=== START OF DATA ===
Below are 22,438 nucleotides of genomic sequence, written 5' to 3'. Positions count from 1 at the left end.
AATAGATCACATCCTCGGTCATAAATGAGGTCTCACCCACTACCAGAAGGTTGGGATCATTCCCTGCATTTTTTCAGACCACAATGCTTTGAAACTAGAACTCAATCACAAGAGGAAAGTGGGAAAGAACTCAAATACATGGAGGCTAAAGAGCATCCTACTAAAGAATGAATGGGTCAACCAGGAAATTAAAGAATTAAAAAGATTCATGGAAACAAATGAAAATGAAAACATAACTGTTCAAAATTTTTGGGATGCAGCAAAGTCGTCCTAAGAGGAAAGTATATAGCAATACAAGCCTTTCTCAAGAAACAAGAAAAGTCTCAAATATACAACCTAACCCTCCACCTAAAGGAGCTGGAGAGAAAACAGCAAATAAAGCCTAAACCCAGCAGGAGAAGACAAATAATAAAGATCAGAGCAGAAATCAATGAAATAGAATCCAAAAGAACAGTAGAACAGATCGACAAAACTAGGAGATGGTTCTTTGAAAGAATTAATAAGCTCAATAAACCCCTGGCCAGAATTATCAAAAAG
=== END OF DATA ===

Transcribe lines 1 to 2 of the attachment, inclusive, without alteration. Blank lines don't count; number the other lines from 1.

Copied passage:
Below are 22,438 nucleotides of genomic sequence, written 5' to 3'. Positions count from 1 at the left end.
AATAGATCACATCCTCGGTCATAAATGAGGTCTCACCCACTACCAGAAGGTTGGGATCATTCCCTGCATTTTTTCAGACCACAATGCTTTGAAACTAGAACTCAATCACAAGAGGAAAGTGGGAAAGAACTCAAATACATGGAGGCTAAAGAGCATCCTACTAAAGAATGAATGGGTCAACCAGGAAATTAAAGAATTAAAAAGATTCATGGAAACAAATGAAAATGAAAACATAACTGTTCAAAATTTTTGGGATGCAGCAAAGTCGTCCTAAGAGGAAAGTATATAGCAATACAAGCCTTTCTCAAGAAACAAGAAAAGTCTCAAATATACAACCTAACCCTCCACCTAAAGGAGCTGGAGAGAAAACAGCAAATAAAGCCTAAACCCAGCAGGAGAAGACAAATAATAAAGATCAGAGCAGAAATCAATGAAATAGAATCCAAAAGAACAGTAGAACAGATCGACAAAACTAGGAGATGGTTCTTTGAAAGAATTAATAAGCTCAATAAACCCCTGGCCAGAATTATCAAAAAG